Now, in Inkspell (oh, and by the way, the original title is Tintenblut, which I think is Inkblood, a much better title), we are in this magical book, which means it had better be pretty damn magical indeed, and it isn’t. Oh, it’s fine, but it’s nothing special. And, in fact, as if in recognition of that, the power to read people in and out of books becomes more general, so that Meggie (and Orpheus) can effectively read people into and out of scraps of rubbishy scribbling. That cheapens the power, but most of all, it cheapens the original book, which doubles the disappointment of finding ourselves actually in it. What I’m saying is, the whole thing is a mistake from beginning to end, and I’d rather Ms. Funke wrote something else entirely next. Of course, from the end of this one, it’s clear that she isn’t going to.

chazak, chazak, v’nitchazek,
-Vardibidian.

Comments

Just found this old entry, which apparently I had never read. I actually thought it was strongly implied in the first book that a Reader can read stuff and people out of any book, not just Inkheart or a select few others. After all, Mo had never read anything aloud to Meggie; that seemed to imply that he expected that it would work on any book, or at least that he had no way to tell what books it would work with and what it wouldn't.

And maybe part of why the first book worked for you and didn't for me was that you saw Inkheart, the book-within-a-book, as something really magical. To me, it sounded like a fairly generic fantasy novel, with fairly uninteresting villains, one interesting rogue (Dustfinger), and a reasonably scary Big Bad Monster (the Shadow). And part of why it didn't seem like anything special to me was that we never learned anything about it. I wanted the plot and world of fictional-Inkheart to be front and center in the story, but even when Meggie had a chance to look at the book, she never read any of it; as a result, it felt curiously blank and empty to me, rather than magically marvelous.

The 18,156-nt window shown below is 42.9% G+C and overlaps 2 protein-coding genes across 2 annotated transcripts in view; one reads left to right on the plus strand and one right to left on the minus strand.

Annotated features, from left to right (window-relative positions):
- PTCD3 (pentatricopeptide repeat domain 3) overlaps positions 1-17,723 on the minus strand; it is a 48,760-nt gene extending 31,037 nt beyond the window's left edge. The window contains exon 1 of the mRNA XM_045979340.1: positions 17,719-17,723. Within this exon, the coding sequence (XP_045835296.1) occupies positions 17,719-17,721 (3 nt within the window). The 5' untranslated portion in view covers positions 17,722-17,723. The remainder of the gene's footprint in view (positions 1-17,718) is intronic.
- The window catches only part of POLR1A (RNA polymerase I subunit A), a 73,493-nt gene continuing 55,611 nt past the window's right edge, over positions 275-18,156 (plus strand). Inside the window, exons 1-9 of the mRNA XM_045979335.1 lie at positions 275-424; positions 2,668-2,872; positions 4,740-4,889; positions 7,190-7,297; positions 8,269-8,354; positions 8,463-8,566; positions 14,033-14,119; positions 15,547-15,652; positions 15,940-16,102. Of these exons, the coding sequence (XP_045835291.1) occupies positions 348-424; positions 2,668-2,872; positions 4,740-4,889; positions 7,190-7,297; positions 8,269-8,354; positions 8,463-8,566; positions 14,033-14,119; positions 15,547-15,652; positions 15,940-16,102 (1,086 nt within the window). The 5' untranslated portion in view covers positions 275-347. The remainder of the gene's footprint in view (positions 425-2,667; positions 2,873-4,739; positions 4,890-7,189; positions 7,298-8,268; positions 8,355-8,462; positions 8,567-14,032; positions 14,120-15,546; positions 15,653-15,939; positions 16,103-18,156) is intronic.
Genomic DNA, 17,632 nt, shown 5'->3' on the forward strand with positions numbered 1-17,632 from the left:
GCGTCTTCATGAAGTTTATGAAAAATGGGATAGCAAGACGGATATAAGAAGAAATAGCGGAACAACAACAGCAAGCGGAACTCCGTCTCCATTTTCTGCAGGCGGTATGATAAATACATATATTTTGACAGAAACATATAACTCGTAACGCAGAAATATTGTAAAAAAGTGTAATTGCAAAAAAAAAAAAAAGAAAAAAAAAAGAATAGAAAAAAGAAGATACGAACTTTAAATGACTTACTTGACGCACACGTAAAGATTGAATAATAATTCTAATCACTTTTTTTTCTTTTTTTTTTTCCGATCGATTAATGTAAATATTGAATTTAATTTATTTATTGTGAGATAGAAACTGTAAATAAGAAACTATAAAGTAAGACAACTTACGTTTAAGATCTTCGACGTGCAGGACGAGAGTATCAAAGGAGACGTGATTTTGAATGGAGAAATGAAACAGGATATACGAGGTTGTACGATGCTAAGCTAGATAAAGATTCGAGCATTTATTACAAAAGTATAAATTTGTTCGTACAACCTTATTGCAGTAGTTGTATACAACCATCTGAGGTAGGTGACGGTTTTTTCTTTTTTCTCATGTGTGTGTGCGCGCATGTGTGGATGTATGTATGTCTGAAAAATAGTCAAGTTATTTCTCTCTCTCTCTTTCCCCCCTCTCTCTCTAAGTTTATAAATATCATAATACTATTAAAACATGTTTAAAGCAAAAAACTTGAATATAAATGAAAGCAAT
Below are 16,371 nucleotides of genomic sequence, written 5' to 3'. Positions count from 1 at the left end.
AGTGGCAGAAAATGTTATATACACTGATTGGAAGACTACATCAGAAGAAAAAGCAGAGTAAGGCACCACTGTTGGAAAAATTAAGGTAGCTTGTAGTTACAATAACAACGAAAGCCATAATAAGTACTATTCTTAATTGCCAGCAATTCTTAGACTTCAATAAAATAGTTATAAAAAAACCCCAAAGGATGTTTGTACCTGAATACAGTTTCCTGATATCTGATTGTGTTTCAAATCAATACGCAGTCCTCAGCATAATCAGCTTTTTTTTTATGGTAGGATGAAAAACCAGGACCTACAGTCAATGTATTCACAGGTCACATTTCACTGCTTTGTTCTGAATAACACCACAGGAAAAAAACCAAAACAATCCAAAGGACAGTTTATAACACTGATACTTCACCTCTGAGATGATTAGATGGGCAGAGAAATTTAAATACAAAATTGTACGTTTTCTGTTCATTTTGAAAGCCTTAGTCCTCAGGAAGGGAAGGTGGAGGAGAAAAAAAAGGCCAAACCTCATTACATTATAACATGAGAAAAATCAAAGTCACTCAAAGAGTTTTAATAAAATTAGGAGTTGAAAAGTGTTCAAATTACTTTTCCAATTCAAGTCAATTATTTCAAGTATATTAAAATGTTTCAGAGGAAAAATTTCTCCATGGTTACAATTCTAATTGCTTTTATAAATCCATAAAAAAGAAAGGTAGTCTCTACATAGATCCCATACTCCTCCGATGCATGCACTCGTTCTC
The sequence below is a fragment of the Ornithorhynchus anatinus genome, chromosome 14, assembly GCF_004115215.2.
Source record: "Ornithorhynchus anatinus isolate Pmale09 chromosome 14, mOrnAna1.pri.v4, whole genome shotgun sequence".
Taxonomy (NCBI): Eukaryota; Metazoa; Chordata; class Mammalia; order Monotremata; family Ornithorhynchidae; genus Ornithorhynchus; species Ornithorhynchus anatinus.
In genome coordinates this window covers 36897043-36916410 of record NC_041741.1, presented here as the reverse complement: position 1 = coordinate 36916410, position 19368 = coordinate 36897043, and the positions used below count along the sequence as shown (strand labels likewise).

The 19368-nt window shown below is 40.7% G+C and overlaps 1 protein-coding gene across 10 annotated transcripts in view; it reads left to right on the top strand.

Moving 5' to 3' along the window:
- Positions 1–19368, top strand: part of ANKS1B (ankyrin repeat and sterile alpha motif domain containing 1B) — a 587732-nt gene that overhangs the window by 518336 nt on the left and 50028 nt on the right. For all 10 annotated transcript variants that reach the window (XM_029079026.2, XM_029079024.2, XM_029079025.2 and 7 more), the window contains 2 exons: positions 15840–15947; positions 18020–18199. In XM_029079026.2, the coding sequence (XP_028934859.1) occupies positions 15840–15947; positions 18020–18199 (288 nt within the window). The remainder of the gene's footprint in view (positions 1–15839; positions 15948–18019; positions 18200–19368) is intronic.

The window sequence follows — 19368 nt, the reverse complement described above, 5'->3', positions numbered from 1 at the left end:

Obviously you and many many others disagreed about that; not saying I'm right, just musing about my reactions.


I haven't re-read the book (any of them), so it's plausible that my reading was idiosyncratic and that your inference is clear. Dunno. I certainly had the sense from the beginning that the book-within-the-book was Something Special, but I can't really remember why that would have been. I agree, though, with your assessment that if I hadn't bought in to the Maguffin, I wouldn't have enjoyed the book nearly as much. I much prefer the idea that the magic only happens when a remarkable talent comes in contact with a remarkable book, and the other examples I can remember from the first book are from remarkable writers (Hans Christian Anderson, Shel Silverstein) so I'm counting them towards my viewpoint.

I'm glad you liked the movie, by the way; I was disappointed it was such a bomb, commercially speaking, and was holding out some hope it would be entertaining. I will keep it in mind as a possibility, most likely when it shows up at my local public library.

Thanks,
-V.